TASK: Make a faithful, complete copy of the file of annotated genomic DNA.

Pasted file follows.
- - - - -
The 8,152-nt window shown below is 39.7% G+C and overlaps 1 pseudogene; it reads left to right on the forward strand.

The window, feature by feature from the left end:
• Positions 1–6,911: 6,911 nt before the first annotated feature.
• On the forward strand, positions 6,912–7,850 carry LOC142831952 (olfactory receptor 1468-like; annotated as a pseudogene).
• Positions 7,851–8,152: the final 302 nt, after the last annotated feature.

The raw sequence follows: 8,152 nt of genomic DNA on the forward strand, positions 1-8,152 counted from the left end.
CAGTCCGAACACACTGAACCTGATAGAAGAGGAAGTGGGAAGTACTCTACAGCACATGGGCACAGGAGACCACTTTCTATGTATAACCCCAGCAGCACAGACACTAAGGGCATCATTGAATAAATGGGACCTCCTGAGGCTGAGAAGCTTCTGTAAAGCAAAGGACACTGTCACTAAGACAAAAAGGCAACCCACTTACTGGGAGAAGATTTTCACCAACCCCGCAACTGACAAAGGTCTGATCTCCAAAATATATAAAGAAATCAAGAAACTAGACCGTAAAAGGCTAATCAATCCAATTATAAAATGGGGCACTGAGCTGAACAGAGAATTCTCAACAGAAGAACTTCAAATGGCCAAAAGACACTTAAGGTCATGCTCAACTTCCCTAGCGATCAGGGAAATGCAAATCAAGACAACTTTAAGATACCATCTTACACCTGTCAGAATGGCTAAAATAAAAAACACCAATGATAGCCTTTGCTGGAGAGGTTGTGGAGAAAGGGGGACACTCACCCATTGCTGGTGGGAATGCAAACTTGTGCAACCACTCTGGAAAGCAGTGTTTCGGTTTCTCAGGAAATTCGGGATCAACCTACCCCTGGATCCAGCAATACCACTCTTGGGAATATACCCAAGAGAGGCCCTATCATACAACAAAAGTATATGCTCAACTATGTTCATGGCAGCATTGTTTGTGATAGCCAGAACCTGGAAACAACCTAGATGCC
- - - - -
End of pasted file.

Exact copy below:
The 8,152-nt window shown below is 39.7% G+C and overlaps 1 pseudogene; it reads left to right on the forward strand.

The window, feature by feature from the left end:
• Positions 1–6,911: 6,911 nt before the first annotated feature.
• On the forward strand, positions 6,912–7,850 carry LOC142831952 (olfactory receptor 1468-like; annotated as a pseudogene).
• Positions 7,851–8,152: the final 302 nt, after the last annotated feature.

The raw sequence follows: 8,152 nt of genomic DNA on the forward strand, positions 1-8,152 counted from the left end.
CAGTCCGAACACACTGAACCTGATAGAAGAGGAAGTGGGAAGTACTCTACAGCACATGGGCACAGGAGACCACTTTCTATGTATAACCCCAGCAGCACAGACACTAAGGGCATCATTGAATAAATGGGACCTCCTGAGGCTGAGAAGCTTCTGTAAAGCAAAGGACACTGTCACTAAGACAAAAAGGCAACCCACTTACTGGGAGAAGATTTTCACCAACCCCGCAACTGACAAAGGTCTGATCTCCAAAATATATAAAGAAATCAAGAAACTAGACCGTAAAAGGCTAATCAATCCAATTATAAAATGGGGCACTGAGCTGAACAGAGAATTCTCAACAGAAGAACTTCAAATGGCCAAAAGACACTTAAGGTCATGCTCAACTTCCCTAGCGATCAGGGAAATGCAAATCAAGACAACTTTAAGATACCATCTTACACCTGTCAGAATGGCTAAAATAAAAAACACCAATGATAGCCTTTGCTGGAGAGGTTGTGGAGAAAGGGGGACACTCACCCATTGCTGGTGGGAATGCAAACTTGTGCAACCACTCTGGAAAGCAGTGTTTCGGTTTCTCAGGAAATTCGGGATCAACCTACCCCTGGATCCAGCAATACCACTCTTGGGAATATACCCAAGAGAGGCCCTATCATACAACAAAAGTATATGCTCAACTATGTTCATGGCAGCATTGTTTGTGATAGCCAGAACCTGGAAACAACCTAGATGCC